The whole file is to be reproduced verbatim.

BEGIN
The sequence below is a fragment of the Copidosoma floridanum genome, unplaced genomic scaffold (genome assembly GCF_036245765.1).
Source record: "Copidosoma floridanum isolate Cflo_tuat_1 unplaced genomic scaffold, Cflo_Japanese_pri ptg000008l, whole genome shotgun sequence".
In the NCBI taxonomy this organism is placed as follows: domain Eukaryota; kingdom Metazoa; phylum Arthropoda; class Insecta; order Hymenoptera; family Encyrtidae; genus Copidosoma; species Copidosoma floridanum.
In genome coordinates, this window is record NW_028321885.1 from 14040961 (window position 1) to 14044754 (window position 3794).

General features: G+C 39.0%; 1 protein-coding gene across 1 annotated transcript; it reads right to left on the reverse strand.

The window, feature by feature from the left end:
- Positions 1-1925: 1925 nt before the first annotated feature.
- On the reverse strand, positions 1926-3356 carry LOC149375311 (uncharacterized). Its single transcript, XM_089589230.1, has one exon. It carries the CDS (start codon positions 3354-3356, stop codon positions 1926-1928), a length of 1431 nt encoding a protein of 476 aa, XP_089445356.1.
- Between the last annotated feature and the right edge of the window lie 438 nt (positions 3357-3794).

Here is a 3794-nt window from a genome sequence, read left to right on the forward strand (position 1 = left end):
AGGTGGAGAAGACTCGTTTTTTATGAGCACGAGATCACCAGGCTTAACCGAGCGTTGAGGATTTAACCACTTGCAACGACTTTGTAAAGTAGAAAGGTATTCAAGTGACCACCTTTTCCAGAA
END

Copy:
The sequence below is a fragment of the Copidosoma floridanum genome, unplaced genomic scaffold (genome assembly GCF_036245765.1).
Source record: "Copidosoma floridanum isolate Cflo_tuat_1 unplaced genomic scaffold, Cflo_Japanese_pri ptg000008l, whole genome shotgun sequence".
In the NCBI taxonomy this organism is placed as follows: domain Eukaryota; kingdom Metazoa; phylum Arthropoda; class Insecta; order Hymenoptera; family Encyrtidae; genus Copidosoma; species Copidosoma floridanum.
In genome coordinates, this window is record NW_028321885.1 from 14040961 (window position 1) to 14044754 (window position 3794).

General features: G+C 39.0%; 1 protein-coding gene across 1 annotated transcript; it reads right to left on the reverse strand.

The window, feature by feature from the left end:
- Positions 1-1925: 1925 nt before the first annotated feature.
- On the reverse strand, positions 1926-3356 carry LOC149375311 (uncharacterized). Its single transcript, XM_089589230.1, has one exon. It carries the CDS (start codon positions 3354-3356, stop codon positions 1926-1928), a length of 1431 nt encoding a protein of 476 aa, XP_089445356.1.
- Between the last annotated feature and the right edge of the window lie 438 nt (positions 3357-3794).

Here is a 3794-nt window from a genome sequence, read left to right on the forward strand (position 1 = left end):
AGGTGGAGAAGACTCGTTTTTTATGAGCACGAGATCACCAGGCTTAACCGAGCGTTGAGGATTTAACCACTTGCAACGACTTTGTAAAGTAGAAAGGTATTCAAGTGACCACCTTTTCCAGAA